Capt. Phillip
Captain Profiles

Capt. Phillip ‘P.J.’ Steely, Southern Devall Towing

Capt. Phillip “P.J.” Steely knows the exact date he went to work for what is now Southern Devall Towing.

“September 8, 2006,” he said. “That’s when my life changed forever.”

Steely, 34, of Adamsville, Tenn., was still in his teens when Capt. David Renfro, his future father-in-law, suggested he consider a career on the river.

Renfro began working for Southern in 1998. “I just wanted my kids to make a good living,” he said.

Besides that, he said, of recommending a river career, “It’s the people you work for and the people you work with.”

Steely didn’t know about the possibilities of a river career before meeting Renfro.

He said of towboats, “I saw them going up and down the river, but I never thought anything about them.”

Renfro’s suggestion made Steely take a look, and what he saw appealed to him. It still does, 17 years later.

Steely signed on as a green deckhand and has spent his entire career with Southern. He is captain of the mv. Arne Christiansen, a 3,200-hp. Z-drive boat that travels the Lower Mississippi, Upper Mississippi, Illinois, Ohio and Arkansas rivers. He has ridden the boat for the last decade, as pilot, relief captain and now captain. Steely said he likes that the job is different every day, with even the same reaches of the river looking different at different stages.

Most of the crew has been together for years.

“On my boat it is family,” Steely stresses. “I have probably one of the best crews there is.”

That includes the engineer, who has been with him for a decade, a first mate he has ridden with two years, second and third mates who have been onboard a year and a relief captain with whom he previously worked on another vessel.

They make it a point, he said, to celebrate special occasions, meet in the wheelhouse to bless the food on holidays and to support each other personally as well as professionally.

Other friends in the industry have been a comfort, too. Steely pointed out port captain Michael Ditto, whom he called a brother.

“That man has been with me through thick and thin,” he said.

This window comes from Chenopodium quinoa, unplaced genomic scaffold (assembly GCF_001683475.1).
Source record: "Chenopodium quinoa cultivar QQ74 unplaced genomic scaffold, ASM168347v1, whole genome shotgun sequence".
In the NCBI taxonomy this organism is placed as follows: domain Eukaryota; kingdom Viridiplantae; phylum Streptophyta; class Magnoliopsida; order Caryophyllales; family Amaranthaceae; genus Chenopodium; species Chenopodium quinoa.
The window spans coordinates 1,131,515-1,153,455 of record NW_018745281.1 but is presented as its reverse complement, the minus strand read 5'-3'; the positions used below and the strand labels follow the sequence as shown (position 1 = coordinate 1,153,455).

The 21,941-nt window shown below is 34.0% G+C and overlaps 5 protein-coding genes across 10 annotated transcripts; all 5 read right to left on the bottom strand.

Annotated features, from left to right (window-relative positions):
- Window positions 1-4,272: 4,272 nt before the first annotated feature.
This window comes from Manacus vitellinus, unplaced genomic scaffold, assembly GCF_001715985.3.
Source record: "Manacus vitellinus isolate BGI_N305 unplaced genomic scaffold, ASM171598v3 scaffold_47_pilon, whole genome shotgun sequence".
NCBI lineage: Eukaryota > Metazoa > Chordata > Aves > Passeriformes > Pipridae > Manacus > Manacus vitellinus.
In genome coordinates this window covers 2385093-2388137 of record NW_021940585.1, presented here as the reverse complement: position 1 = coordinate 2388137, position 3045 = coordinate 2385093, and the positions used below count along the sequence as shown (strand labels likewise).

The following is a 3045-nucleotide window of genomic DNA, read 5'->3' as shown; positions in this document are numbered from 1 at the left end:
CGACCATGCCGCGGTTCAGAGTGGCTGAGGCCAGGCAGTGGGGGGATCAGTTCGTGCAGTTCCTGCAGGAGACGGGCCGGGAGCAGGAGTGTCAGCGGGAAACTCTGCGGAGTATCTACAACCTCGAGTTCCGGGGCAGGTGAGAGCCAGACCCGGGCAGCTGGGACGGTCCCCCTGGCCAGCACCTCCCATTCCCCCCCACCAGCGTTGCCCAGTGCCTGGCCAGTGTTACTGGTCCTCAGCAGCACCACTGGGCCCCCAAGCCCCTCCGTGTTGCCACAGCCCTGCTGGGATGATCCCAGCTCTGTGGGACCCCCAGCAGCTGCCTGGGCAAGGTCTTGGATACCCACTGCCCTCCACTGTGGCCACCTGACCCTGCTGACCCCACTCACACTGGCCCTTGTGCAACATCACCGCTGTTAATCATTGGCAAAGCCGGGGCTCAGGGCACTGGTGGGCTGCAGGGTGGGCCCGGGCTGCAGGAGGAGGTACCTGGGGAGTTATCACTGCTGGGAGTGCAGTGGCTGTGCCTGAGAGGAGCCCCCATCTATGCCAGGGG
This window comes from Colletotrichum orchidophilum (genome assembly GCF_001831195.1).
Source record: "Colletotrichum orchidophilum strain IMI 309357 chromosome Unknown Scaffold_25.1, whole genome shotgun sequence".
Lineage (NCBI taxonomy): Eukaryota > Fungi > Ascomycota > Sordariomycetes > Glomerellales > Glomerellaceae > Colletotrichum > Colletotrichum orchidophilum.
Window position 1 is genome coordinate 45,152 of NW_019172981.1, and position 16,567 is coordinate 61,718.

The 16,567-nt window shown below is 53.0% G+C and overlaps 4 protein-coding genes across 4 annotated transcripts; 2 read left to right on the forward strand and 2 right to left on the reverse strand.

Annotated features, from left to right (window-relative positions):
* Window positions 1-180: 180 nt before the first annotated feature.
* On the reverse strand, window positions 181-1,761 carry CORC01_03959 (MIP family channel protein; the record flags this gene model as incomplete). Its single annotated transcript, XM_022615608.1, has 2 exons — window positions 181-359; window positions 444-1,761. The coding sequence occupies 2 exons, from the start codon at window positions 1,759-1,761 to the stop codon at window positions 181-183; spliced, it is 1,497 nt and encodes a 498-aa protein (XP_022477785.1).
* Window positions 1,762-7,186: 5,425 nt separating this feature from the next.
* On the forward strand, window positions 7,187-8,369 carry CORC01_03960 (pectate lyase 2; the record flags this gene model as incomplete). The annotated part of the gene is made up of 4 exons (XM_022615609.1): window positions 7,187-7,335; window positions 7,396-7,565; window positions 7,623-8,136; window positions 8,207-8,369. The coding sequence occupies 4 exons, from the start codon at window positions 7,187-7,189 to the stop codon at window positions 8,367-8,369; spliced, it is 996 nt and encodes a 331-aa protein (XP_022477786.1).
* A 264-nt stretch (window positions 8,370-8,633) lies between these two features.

That includes April 2, 2011, the other date Steely remembers without having to think back at all. That’s the day his 2-year-old daughter, Traci, passed away from complications from acute myeloid leukemia.

Traci was a “Daddy’s girl” who loved the Paul Frank monkey, the color pink and “big boats.”

“She was the type of person who could put a smile on your face if you were having a bad day,” Steely said. “She was full of life.”

Steely still carries her pacifier in the bag he brings back and forth on hitches.

Steely wanted Traci to be a part of this article because he wants to make sure she is remembered.

He also wanted to be sure to include his wife, Candice, sons Hunter, 10, and Logan, 5, and daughters Hannah, 21, McKayla, 16, and McKenzie, 16.

Providing for them is one of the reasons a life on the river is worth it, even though leaving for a hitch is always hard, he said.

He also has a new reason: granddaughter Oakleigh, 5 months.

“They are my life,” he said. “All my kids are. They’re the main reason I do what I do.”

From a young teen, single and looking for a new direction to a settled, married man, father and now grandfather, the river has become not only a job or even a career for Steely but also a way of life.

“I couldn’t imagine myself doing anything else because I love it so much: the people, the crew, the challenge,” he said.

Jonathan Jones, vice president of crewing at Southern Devall, praised Steely for the many positive qualities he sees in him.

“When you think about success and commitment at Southern Devall, it’s hard not to immediately consider P.J. and his crew, his family, on board the mv. Arne Christiansen,” he said. “The culture P.J. and his crew have built is something we should all strive for. From the wheelhouse, to the engineroom, to the deck, P.J. and his crew regularly sacrifice their time home to pass on their knowledge and experiences to the next generation of towboaters by conducting new hire orientations.

He summed up by saying, “Mentor, leader, captain: that’s P.J. Steely.”